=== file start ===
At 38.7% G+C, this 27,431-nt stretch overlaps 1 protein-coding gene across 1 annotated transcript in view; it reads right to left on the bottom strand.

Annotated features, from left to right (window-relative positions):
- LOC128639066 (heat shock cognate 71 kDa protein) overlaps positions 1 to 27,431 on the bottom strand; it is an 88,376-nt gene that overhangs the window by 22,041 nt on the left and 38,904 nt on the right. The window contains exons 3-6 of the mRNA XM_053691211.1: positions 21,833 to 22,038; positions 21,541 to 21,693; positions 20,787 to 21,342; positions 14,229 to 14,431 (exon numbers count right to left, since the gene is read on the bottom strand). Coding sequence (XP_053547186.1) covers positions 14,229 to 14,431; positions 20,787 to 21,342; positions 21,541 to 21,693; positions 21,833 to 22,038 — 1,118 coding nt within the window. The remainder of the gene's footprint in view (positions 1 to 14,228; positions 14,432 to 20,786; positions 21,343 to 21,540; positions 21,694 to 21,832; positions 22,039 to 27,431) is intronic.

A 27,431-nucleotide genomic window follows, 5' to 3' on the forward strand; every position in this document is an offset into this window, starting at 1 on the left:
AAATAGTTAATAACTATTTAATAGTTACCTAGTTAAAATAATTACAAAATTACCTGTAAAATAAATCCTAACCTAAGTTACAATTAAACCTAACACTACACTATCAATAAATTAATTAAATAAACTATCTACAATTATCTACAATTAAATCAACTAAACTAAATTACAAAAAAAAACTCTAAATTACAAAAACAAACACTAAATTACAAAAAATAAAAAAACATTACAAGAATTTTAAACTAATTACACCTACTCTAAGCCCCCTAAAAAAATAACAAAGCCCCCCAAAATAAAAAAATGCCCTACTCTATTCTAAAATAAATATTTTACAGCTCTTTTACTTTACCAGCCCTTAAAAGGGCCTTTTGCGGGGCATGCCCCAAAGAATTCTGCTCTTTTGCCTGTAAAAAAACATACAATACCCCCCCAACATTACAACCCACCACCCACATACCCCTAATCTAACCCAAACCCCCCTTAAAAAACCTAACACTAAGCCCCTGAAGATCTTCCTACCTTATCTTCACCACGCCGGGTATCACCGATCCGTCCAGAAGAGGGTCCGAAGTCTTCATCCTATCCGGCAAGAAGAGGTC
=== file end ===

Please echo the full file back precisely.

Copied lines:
At 38.7% G+C, this 27,431-nt stretch overlaps 1 protein-coding gene across 1 annotated transcript in view; it reads right to left on the bottom strand.

Annotated features, from left to right (window-relative positions):
- LOC128639066 (heat shock cognate 71 kDa protein) overlaps positions 1 to 27,431 on the bottom strand; it is an 88,376-nt gene that overhangs the window by 22,041 nt on the left and 38,904 nt on the right. The window contains exons 3-6 of the mRNA XM_053691211.1: positions 21,833 to 22,038; positions 21,541 to 21,693; positions 20,787 to 21,342; positions 14,229 to 14,431 (exon numbers count right to left, since the gene is read on the bottom strand). Coding sequence (XP_053547186.1) covers positions 14,229 to 14,431; positions 20,787 to 21,342; positions 21,541 to 21,693; positions 21,833 to 22,038 — 1,118 coding nt within the window. The remainder of the gene's footprint in view (positions 1 to 14,228; positions 14,432 to 20,786; positions 21,343 to 21,540; positions 21,694 to 21,832; positions 22,039 to 27,431) is intronic.

A 27,431-nucleotide genomic window follows, 5' to 3' on the forward strand; every position in this document is an offset into this window, starting at 1 on the left:
AAATAGTTAATAACTATTTAATAGTTACCTAGTTAAAATAATTACAAAATTACCTGTAAAATAAATCCTAACCTAAGTTACAATTAAACCTAACACTACACTATCAATAAATTAATTAAATAAACTATCTACAATTATCTACAATTAAATCAACTAAACTAAATTACAAAAAAAAACTCTAAATTACAAAAACAAACACTAAATTACAAAAAATAAAAAAACATTACAAGAATTTTAAACTAATTACACCTACTCTAAGCCCCCTAAAAAAATAACAAAGCCCCCCAAAATAAAAAAATGCCCTACTCTATTCTAAAATAAATATTTTACAGCTCTTTTACTTTACCAGCCCTTAAAAGGGCCTTTTGCGGGGCATGCCCCAAAGAATTCTGCTCTTTTGCCTGTAAAAAAACATACAATACCCCCCCAACATTACAACCCACCACCCACATACCCCTAATCTAACCCAAACCCCCCTTAAAAAACCTAACACTAAGCCCCTGAAGATCTTCCTACCTTATCTTCACCACGCCGGGTATCACCGATCCGTCCAGAAGAGGGTCCGAAGTCTTCATCCTATCCGGCAAGAAGAGGTC